In the near absence of academic programs to teach undergraduate engineering students additive manufacturing, a California-based startup has stepped in to help fill the void through internships.
Morf3D (El Segundo, CA), suppliers of metal parts-based aerospace hardware, has trained close to 20 engineering students from nearby universities since the business started in 2014, said Melissa Orme, chief technology officer. Some of those interns have been hired by the company.
“We’re a small business, we only have 12 employees,” Orme said. “At this point, four of the 12 started as college interns.” One of the four is Paul Gagorik, lead designer at Morf3D and member of the Loyola Marymount Class of ’17 with a BS in mechanical engineering. His first exposure to 3D printing was during sophomore year in an introduction to engineering lab where students turned out plastic parts.
“It opened my eyes to where the technology is going,” Gagorik said. In the lab, he became familiar with part supports, print parameters, surface finish, supported file formats and the AM layer-by-layer process.
Gagorik thought his career path would be in the automotive industry but responded to an ad for the Morf3D internship on his university’s online jobs board. He interned there during his entire senior year. It was a life-changing move, because near the end of his internship Morf3D offered him a job. “Definitely the metal printing was a step up in terms of technicality [compared to plastics],” Gagorik said. “Plus, [I could] see the entire process from start to finish.”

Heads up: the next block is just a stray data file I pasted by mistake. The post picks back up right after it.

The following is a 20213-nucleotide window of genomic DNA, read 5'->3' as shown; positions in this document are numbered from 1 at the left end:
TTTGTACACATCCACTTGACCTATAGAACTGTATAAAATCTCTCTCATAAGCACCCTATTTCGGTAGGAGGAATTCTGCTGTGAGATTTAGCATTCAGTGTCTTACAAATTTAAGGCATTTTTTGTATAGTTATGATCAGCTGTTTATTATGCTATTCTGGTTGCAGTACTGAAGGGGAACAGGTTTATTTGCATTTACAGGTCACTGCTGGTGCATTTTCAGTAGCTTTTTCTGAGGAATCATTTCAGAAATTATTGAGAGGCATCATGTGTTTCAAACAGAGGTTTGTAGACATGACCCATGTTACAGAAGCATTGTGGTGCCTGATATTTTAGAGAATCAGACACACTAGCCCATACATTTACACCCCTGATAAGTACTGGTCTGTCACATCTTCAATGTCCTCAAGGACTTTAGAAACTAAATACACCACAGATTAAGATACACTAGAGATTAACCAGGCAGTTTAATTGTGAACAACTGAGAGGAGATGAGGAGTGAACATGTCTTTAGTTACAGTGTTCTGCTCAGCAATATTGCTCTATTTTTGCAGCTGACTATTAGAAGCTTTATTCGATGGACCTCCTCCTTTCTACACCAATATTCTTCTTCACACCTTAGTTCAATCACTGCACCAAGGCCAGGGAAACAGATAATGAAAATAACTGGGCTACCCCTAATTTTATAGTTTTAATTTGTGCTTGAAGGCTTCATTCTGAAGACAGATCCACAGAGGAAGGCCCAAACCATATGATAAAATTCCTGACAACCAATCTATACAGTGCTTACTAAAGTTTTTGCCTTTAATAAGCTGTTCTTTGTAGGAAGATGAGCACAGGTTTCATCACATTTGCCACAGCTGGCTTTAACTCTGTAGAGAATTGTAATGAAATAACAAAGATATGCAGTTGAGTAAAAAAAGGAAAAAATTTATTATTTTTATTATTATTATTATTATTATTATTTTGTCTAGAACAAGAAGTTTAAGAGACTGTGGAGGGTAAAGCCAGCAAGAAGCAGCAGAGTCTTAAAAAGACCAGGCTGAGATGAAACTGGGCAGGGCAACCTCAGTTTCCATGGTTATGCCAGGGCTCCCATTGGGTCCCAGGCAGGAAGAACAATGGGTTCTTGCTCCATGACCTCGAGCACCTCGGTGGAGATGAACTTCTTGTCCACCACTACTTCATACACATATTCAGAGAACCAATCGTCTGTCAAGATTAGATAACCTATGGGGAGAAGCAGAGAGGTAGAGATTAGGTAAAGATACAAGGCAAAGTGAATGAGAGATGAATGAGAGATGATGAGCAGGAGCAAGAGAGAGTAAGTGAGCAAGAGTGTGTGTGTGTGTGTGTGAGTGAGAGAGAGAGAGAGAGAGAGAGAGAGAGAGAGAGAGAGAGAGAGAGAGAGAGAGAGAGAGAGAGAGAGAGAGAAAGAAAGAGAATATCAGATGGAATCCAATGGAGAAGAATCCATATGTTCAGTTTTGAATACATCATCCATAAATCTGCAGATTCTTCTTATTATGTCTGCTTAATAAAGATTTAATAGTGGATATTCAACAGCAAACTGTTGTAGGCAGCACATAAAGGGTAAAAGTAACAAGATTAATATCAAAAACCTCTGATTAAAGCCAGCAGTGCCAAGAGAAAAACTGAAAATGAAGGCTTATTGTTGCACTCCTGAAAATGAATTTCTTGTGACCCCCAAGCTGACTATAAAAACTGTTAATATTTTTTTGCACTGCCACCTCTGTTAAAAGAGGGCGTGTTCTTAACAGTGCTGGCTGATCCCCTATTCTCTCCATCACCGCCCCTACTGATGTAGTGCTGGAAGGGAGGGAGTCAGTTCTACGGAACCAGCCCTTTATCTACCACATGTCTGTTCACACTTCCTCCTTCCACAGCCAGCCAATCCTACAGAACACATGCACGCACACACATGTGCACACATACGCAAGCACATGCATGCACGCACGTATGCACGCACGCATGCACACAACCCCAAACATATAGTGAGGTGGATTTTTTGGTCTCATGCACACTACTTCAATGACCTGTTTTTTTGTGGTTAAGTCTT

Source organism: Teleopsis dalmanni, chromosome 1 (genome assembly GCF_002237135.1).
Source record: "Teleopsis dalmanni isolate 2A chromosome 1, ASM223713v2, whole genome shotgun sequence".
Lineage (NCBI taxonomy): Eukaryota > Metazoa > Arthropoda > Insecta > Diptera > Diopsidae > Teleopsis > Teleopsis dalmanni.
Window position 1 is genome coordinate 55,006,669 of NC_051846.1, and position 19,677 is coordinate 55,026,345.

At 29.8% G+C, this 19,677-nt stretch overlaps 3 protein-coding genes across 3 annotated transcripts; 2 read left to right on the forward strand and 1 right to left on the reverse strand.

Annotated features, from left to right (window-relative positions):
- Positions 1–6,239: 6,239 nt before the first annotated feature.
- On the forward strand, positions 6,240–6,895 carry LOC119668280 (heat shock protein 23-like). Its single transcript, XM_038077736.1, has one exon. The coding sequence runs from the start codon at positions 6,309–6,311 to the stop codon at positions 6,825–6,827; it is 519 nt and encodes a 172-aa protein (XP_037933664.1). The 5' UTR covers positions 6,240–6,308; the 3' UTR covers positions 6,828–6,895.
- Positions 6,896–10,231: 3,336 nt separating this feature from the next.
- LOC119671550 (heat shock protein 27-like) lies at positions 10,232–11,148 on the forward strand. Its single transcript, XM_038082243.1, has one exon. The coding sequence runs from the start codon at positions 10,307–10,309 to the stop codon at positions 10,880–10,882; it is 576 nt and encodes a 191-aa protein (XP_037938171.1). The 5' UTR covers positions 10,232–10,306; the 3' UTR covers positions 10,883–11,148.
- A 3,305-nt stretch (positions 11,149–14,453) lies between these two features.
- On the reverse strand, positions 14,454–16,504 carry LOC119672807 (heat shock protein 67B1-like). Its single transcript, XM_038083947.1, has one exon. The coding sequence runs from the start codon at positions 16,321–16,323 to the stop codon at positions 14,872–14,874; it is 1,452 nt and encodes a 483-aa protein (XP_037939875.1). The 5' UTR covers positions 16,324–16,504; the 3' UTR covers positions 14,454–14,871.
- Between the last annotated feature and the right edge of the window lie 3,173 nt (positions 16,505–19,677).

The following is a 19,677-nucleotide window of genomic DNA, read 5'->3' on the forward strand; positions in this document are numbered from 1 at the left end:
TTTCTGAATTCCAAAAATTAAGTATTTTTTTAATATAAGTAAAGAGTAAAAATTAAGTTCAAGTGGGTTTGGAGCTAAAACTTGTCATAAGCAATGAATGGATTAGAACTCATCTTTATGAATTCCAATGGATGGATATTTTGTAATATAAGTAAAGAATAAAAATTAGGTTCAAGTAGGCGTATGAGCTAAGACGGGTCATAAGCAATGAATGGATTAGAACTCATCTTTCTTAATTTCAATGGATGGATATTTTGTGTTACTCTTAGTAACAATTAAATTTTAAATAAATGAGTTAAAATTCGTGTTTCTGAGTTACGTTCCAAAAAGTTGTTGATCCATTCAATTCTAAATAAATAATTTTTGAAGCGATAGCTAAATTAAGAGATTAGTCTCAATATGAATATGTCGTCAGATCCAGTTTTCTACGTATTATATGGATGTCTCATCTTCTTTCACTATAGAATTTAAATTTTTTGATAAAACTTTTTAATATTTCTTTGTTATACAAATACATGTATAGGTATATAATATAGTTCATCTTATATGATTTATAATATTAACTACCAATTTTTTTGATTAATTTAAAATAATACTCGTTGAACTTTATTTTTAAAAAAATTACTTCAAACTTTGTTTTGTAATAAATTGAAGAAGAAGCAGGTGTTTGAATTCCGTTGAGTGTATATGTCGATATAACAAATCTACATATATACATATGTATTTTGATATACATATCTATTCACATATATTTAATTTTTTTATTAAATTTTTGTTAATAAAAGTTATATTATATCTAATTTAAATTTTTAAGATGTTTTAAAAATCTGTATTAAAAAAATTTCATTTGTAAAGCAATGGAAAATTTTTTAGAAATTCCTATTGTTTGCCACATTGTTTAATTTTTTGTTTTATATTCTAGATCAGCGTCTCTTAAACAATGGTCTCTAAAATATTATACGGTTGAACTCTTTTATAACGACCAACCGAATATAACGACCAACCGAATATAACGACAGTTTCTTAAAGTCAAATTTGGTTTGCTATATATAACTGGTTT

That’s exactly the way Orme—whose pioneering work in metal AM and net-form manufacturing of metal components led to patents, journal articles and awards—has structured the internships. After starting Morf3D’s interns doing one project for their internship, she realized that teaching students about AM would be more useful.
So, every intern starts out by learning how to remove supports. Their training also includes safety, material sourcing, principles of design and slicing, setting up builds, cleaning out machines, in-process monitoring, and quality assurance.
AM with metals is more complex than with plastics, according to Orme. “Failures in metal printing are primarily due to poor design of support structures and heat transfer issues in the metal causing thermal distortion due to internal stresses,” she said.
Making the part is just the beginning: students learn how to send it out for heat treating, possible machining and anodizing. They do inspection and fill out paperwork. Each intern is certified before working on customer-specific projects.
“By the end, they’ve seen every aspect of making a part,” Orme said. “They can determine their strong points.”
The interns are also mentored by Ivan Madera, Morf3D’s CEO, whose background is in management consulting and business transformation. At the end of a workday, Madera may gather interns and staff around a whiteboard to talk about an issue related to running a business.
The program allows Orme to continue working with students, something she did during her 12 years as a tenured engineering professor at the University of California, Irvine.
“I try to bring that mentality into the workplace,” she said. “You learn a lot more in the lab or on the job than in the classroom. Also, in AM there is very limited curricula in the university if any at all.”
That may be changing, with programs such as the UL Additive Manufacturing Competency Center at the University of Louisville, and new graduate programs at the University of Maryland, University of Texas at El Paso and Penn State. For some, though, the internship at Morf3D offers a clear path forward to metals AM.